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Im building my first model car and wanted to know how you should go about painting the engine of the model. Personally, I was going to first prime all the pieces and then paint them with an airbrush before using glue (Tamiya plastic cement) to attach any of the pieces. So to clarify have zero assembly of the engine done until all the pieces are primed and painted so If pieces of the engine are different colors I wouldnt have to mask anything. Is this the right way to go ? 

Also would plastic cement not work as well on two pieces of plastic if they already have paint on them ? 

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I tend to build the engine up with parts that need to be painted the same colour, all the other parts I prime at the same time, then airbrush in the colour they need to be painted,  plastic cement doesn't work well on painted parts, I use epoxy resin. 

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30 minutes ago, Hws5283 said:

Im building my first model car and wanted to know how you should go about painting the engine of the model. Personally, I was going to first prime all the pieces and then paint them with an airbrush before using glue (Tamiya plastic cement) to attach any of the pieces. So to clarify have zero assembly of the engine done until all the pieces are primed and painted so If pieces of the engine are different colors I wouldnt have to mask anything. Is this the right way to go ? 

Also would plastic cement not work as well on two pieces of plastic if they already have paint on them ? 

It depends upon the order of assembly. Some parts need to be assembled before painting, and other are best done after.

Any two surfaces to be glued together must be free of paint and/or chrome plating. Always glue bare plastic to bare plastic.

Which kit are you building? A typical V-8 engine could have the block halves, cylinder heads, water pump, and intake manifold glued together first, then painted as one unit. Then add valve covers, the fan and pulleys, etc.

 

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Posted (edited)

Heres the complete engine assembly directions for a 1967 Shelby gt350 

IMG_E8933.thumb.JPG.be8f4e3ccfdf5b15afeb389e727cbf6f.JPG

 

Edited by Hws5283

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Got it. I would recommend gluing the block halves, cylinder heads, water pump, oil pan, and intake manifold (unless the intake manifold is supposed to be aluminum) together, then painting it as one unit. 

Tamiya cement works great for bare plastic parts, so just make sure you follow the instructions, and give the cement some time to soften the mating surfaces. Then, let dry for 24 hours, clean up any excess glue squeeze out, and prep for primer, then paint. Detail painting the smaller parts is a matter of preference. I think it's best to carefully cut all parts free from the runners, clean up any remnants of the gate (that little bit of plastic which connects the part to the runner), then prep and paint each part individually.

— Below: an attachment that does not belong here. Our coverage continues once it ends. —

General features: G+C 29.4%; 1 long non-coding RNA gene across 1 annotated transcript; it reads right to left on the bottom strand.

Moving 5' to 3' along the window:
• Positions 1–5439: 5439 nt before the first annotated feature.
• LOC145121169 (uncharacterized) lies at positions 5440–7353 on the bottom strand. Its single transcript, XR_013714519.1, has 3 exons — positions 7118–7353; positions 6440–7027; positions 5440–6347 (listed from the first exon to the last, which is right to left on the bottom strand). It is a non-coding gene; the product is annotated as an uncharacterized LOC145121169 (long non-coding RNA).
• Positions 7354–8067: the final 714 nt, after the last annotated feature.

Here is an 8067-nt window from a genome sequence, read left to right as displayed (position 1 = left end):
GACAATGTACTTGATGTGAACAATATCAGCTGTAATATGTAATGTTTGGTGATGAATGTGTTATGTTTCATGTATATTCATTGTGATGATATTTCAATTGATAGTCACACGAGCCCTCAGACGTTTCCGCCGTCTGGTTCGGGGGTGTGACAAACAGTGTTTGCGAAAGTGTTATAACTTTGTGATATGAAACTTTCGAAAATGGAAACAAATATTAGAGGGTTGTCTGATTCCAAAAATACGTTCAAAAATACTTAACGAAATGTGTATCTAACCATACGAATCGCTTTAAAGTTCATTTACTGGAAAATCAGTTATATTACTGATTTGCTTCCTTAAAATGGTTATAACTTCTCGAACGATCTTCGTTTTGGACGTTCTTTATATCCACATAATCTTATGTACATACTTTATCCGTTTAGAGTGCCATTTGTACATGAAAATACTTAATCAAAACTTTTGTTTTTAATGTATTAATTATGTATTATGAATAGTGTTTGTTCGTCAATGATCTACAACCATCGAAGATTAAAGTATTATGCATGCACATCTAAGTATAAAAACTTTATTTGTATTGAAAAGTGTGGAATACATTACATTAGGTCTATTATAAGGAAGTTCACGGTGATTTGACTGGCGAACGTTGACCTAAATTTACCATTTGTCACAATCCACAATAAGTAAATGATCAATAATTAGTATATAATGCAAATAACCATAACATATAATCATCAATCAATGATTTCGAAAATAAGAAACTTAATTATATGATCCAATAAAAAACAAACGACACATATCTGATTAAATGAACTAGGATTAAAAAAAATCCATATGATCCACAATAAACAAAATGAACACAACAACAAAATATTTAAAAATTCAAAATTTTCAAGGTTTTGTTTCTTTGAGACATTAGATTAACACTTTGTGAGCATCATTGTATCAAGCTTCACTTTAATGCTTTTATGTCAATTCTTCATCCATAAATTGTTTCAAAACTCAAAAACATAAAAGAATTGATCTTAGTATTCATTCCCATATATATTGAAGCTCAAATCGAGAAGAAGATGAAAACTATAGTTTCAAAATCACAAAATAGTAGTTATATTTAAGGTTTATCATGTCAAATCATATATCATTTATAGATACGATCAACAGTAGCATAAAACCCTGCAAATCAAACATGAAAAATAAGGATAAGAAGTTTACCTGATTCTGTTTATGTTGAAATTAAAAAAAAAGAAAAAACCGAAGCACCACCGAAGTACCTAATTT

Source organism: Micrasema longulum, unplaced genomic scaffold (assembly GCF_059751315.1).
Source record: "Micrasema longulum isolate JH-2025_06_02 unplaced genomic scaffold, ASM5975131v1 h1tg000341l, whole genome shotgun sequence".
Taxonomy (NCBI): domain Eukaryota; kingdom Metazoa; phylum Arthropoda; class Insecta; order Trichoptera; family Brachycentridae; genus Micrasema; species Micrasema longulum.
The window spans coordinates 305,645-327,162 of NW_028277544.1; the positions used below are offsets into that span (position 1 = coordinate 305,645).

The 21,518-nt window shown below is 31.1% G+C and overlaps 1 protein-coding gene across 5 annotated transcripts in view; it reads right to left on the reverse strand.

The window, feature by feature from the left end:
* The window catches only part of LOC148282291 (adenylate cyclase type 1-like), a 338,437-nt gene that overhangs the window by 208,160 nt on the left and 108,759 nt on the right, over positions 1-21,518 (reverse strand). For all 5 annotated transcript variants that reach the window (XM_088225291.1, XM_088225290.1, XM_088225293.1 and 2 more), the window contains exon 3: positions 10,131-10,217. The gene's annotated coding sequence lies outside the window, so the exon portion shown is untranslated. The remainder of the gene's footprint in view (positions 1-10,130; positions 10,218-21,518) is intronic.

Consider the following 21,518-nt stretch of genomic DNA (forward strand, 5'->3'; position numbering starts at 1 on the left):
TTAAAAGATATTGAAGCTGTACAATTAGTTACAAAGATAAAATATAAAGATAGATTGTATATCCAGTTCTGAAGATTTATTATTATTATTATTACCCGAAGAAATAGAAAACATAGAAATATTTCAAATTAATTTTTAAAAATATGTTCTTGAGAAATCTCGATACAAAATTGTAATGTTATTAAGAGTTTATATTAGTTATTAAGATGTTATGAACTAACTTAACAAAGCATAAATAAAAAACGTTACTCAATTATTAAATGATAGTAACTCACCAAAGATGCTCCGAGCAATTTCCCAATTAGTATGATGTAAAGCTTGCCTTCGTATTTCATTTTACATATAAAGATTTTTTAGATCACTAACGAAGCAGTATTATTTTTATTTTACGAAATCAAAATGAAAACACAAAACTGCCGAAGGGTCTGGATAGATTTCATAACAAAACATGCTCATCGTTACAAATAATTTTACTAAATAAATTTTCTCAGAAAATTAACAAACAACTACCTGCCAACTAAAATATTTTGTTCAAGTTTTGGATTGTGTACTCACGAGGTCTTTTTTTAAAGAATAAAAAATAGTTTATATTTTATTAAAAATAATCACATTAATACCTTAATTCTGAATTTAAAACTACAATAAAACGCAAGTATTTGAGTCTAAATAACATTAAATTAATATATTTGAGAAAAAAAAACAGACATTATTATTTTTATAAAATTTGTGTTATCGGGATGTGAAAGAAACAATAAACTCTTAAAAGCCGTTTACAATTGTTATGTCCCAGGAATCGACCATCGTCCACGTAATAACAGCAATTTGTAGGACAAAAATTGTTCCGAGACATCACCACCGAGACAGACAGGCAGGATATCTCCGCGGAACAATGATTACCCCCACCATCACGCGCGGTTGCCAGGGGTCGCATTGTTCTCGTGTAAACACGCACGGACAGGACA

If you are hand painting/brush painting the smaller parts, you will have better control over the areas you want to keep paint off of, such as the four flanges where the exhaust manifold mate to the engine block, the underside of the carburetor where it mates to the intake manifold, and so on.

When you can glue together and paint parts as assemblies (such as the transmission halves in your kit), I would always try to do that, then assemble the smaller assemblies into the complete engine and transmission, and so on. Follow the instructions as best you can, too, as the kit was designed to be assembled in a particular way. You may discover a shortcut or alternate order as you go, but generally, the instructions are designed to make assembly easy and building the kit a success.

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Some kits have the oil pan molded to the block halves instead of being a separate piece as in your kit. In those cases the engine halves need to be joined and the seem sanded down before painting. As you build more kits you'll get a feel for the order of operations for things like this.

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An additional thought would be kits where the engine and transmission are done in halves running length wise. I suggest gluing those together before any painting since you may need to use a little filler to hide the seem between the two parts. Depending on the engine and the types of metal or alloy materials you're trying to represent many of the parts would have to be painted before assembly. Often a cast metal block will have a flat finish and the oil pan or valve covers and timing chain cover will have a semi-gloss to a gloss finish. Even engines that are all aluminum will often have a slightly different finish or color shade even. 

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If you have to glue painted parts together you can scrape the paint off and use cement, but I got tired of cleaning off the paint and now use the small tubes of super glue on painted surfaces.

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